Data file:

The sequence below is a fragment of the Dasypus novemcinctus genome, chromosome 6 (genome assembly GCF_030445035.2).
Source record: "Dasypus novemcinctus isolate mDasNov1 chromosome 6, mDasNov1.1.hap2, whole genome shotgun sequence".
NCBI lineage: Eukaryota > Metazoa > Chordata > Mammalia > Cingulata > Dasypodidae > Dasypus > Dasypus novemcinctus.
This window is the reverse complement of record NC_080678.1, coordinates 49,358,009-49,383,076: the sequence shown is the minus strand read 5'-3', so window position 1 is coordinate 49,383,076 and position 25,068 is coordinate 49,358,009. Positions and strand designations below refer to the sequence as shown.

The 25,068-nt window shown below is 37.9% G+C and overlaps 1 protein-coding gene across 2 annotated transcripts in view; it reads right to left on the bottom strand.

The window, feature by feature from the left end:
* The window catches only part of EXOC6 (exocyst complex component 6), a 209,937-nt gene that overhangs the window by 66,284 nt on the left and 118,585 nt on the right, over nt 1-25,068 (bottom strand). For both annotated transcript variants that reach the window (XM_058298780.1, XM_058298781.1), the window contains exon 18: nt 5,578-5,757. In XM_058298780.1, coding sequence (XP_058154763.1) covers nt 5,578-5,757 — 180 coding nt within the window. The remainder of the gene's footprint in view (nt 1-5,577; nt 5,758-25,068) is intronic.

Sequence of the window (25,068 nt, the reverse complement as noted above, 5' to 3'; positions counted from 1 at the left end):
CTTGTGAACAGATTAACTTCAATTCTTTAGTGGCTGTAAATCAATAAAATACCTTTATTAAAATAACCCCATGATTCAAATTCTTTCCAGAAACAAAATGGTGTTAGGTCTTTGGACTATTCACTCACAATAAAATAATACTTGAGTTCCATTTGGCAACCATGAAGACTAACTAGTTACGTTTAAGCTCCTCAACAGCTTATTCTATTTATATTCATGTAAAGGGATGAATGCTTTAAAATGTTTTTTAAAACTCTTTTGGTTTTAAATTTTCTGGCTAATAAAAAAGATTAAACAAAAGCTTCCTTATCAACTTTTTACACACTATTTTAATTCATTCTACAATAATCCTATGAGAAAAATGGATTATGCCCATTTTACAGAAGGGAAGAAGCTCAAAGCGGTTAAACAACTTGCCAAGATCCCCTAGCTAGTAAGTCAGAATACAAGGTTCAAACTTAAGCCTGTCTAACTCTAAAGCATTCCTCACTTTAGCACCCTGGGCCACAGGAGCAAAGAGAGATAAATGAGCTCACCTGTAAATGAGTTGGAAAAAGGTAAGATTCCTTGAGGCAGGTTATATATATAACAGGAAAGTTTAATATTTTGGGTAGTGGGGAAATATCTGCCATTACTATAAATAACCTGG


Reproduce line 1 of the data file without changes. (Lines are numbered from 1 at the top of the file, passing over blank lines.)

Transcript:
The sequence below is a fragment of the Dasypus novemcinctus genome, chromosome 6 (genome assembly GCF_030445035.2).